The real story surrounding the cost of updating games post-release on the Xbox 360 platform is a murky one. Developers are often unwilling to talk about what it takes to release a patch, likely because they don't want to upset Microsoft. And Microsoft themselves have never talked about it publicly.
When Fez launched for the platform, Phil Fish of Polytron went on record saying that he couldn't update the game with patches beyond the first one he released because it was fiscally impossible. Here's what he said then:
…as a small independent, paying so much money for patches makes no sense at all, especially when you consider the alternative.
…Had Fez been released on Steam instead of XBLA, the game would have been fixed two weeks after release, at no cost to us. And if there was an issue with that patch, we could have fixed that right away too!
Eurogamer reports now that Microsoft has dropped their charging policy for game patches. They cite "multiple development sources" in their story, but they don't indicate any specific names.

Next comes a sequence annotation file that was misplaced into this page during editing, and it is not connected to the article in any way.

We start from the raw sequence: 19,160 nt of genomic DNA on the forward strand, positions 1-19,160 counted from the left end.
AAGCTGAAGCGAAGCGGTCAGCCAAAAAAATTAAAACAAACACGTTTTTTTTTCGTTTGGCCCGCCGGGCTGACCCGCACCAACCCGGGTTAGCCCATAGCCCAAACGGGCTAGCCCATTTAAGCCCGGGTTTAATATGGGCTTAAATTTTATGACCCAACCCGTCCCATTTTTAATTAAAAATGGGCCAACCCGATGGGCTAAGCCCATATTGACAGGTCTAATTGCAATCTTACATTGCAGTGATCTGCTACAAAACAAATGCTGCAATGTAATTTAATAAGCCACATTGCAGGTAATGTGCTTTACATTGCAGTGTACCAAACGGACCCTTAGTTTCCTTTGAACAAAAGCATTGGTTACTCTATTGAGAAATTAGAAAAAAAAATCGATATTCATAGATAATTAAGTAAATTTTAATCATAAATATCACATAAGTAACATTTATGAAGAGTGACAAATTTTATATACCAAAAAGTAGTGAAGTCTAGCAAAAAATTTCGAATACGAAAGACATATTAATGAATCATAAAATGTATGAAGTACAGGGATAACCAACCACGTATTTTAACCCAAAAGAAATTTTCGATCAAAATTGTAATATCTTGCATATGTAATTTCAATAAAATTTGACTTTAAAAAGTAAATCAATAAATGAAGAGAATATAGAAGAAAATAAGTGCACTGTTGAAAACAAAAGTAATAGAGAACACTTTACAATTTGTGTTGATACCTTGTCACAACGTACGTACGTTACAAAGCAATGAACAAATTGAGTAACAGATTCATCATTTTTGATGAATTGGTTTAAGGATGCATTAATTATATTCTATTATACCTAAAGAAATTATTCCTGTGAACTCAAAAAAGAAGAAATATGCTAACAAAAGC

The sources say that there will be exceptions. For instance, if developers submit patches again and again after failing certification, Microsoft has the right to charge them. They suggest that this measure will keep developers from over-submitting broken games.
This policy change could open the door for more developers to confidently work with the Xbox platform in the foreseeable future. Of course, letting indie developers sell games without a publisher would also help.
One step at a time, Microsoft.